The Future of Fashion

The fashion industry has evolved over the years in terms of styles, trends and collections, recently more radical and disruptive changes have been implemented to satisfy the needs of the social media generation.

Historically fashion brands conformed to the two collection calendar (Spring/Summer, Autumn/Winter) but recently this has been increased to include an additional two collections (Summer or Resort and Pre-Autumn or Pre-Fall).

Since the emergence of social media there has been an increasing demand for fast fashion – the online culture demands more styles and fashion influencers are paid vast sums to be photographed wearing new clothes daily.

It is now reported that the fast fashion industry has 52 micro seasons – that’s one each week of the year, with the aim of encouraging consumers to buy as many garments as possible under the facade of a new highly desired trend. With the assistance of online influencers these fast fashion businesses are purposefully designed to make customers feel off-trend after wearing the outfit once.

This recent shift in consumerism has lead to a constant flow of disposable clothing, although the clothes purchased from fast fashion outlets seem cheap the overall cost is considerably high. The fast fashion industry is built on the low quality/high volume business model, even some major designer labels have succumb to the allure of quick money via outlet stores which retail designer clothes at a fraction of the price. The problem is that the clothing in these outlet stores are often produced using low quality fabrics in factories which aren't on the designer label's portfolio (designer labels agree for their brand to be applied to cheap clothing created in low quality factories as long as they are sold solely in these outlets and never in their main stores). Consumers believe they are purchasing designer products when in fact they are receiving inferior items often produced via unethical means.

As mentioned in previous Jackson James articles these inferior clothing items are often created with harmful materials (such as lead contaminants, pesticide, insecticides etc) and when discarded these chemicals may be released into the environment. During the manufacturing process chemicals are added to create textiles, these chemicals are mixed by spinner and weavers at the early stages of the process and then further chemicals are applied (such as formaldehyde) at the dyeing stage before finishing chemicals (such as flame retardants) are introduced at the end. These chemicals can be directly linked to health issues from skin rashes to even cancer.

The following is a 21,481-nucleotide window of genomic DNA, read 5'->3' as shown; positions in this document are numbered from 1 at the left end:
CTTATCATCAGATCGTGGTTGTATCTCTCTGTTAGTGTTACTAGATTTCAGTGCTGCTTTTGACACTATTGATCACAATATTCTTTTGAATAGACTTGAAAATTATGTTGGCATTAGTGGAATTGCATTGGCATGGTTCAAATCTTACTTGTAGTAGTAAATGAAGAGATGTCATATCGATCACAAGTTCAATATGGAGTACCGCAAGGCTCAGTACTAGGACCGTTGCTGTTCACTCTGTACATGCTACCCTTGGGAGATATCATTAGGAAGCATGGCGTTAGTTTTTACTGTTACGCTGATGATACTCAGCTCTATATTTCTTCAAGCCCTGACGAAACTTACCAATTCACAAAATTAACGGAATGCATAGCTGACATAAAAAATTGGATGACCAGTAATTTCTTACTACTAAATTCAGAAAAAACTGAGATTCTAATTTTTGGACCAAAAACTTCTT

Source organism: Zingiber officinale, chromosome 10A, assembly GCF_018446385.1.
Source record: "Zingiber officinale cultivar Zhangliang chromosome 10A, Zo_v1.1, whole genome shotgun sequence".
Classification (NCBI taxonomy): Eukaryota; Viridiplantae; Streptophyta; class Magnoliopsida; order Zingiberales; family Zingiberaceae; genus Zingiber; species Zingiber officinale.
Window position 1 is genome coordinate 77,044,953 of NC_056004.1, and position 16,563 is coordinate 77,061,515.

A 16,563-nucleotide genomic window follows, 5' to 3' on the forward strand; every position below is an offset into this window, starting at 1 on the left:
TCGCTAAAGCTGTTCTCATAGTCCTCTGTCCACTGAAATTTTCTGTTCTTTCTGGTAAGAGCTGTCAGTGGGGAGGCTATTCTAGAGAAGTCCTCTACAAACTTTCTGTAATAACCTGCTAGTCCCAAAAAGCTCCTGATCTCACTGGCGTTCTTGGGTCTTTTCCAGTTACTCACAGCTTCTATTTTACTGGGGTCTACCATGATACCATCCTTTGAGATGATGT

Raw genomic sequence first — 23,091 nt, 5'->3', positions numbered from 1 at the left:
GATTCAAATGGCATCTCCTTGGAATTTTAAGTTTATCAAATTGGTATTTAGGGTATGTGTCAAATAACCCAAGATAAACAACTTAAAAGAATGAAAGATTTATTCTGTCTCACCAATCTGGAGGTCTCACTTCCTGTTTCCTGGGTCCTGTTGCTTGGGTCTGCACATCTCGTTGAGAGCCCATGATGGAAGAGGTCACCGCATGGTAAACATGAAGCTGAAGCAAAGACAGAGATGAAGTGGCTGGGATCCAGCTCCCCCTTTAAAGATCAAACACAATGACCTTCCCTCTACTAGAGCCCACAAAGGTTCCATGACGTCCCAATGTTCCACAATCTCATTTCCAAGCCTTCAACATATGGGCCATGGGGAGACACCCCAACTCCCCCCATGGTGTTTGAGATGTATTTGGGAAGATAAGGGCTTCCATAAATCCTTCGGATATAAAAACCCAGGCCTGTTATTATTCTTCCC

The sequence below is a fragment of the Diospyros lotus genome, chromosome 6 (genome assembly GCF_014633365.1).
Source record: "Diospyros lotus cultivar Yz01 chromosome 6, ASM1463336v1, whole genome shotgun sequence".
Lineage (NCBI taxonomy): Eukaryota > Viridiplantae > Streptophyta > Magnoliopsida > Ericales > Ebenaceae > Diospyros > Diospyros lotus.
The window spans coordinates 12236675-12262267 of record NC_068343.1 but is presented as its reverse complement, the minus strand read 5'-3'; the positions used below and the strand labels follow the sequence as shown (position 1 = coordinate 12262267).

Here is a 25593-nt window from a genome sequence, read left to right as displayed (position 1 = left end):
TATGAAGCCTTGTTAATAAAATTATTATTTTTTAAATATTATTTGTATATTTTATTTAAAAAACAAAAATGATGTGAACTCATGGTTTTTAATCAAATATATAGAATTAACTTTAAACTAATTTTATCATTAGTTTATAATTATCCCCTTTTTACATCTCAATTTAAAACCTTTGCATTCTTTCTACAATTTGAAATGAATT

Toxic chemicals and materials from fast fashion products are responsible for pollution to our air, soil and water.

Microplastics, microfibers and other toxins in fast fashion clothing are washed into our waste water, eventually ending up in rivers and oceans. These harmful chemicals and toxins are ingested by marine life which may end up as the food we eat. The same damage can be caused by these chemicals when they are washed into the soil. The toxins affect the quality of the crops grown which can cause harm to the body when consumed.

Scientists have recommended the removal of harmful chemicals and toxins (such as PFAS agents) from the clothing production process, there are alternatives already in existence which are natural and free from toxins. Such a minor change will significantly help the planet and also reduce the harmful chemicals we are exposed to either directly (as consumers buying fast fashion) or indirectly (consuming foods grown on soil polluted by toxins from clothing).

The Future of Fashion

The fashion industry needs immediate regulation and transparency on the manufacturing process - potential itemisation of the chemicals used in the process (similar to the ingredients you find on food packaging in stores and supermarkets). Details regarding the factory in which the clothing was made (potentially with a five star rating similar to the food standards rating a restaurant would be accredited with) and how the garment can be recycled.

However combating these fashion industry shortcomings should not be a political issue but more a consumer challenge. The harm caused to the environment and the food chain can be resolved through human conscious decisions based on more information and education. Consumers can influence change with their buying power and by choosing to purchase sustainable and ethical clothing over fast fashion. Turning away from low quality brands and buying clothes which last from companies which have high ethical and sustainable standards.

As a final point we hope there will be a reversion to the traditional format of two - six seasons/collections per annum but feel this movement may need to start with a culture shift on social media platforms especially instagram.


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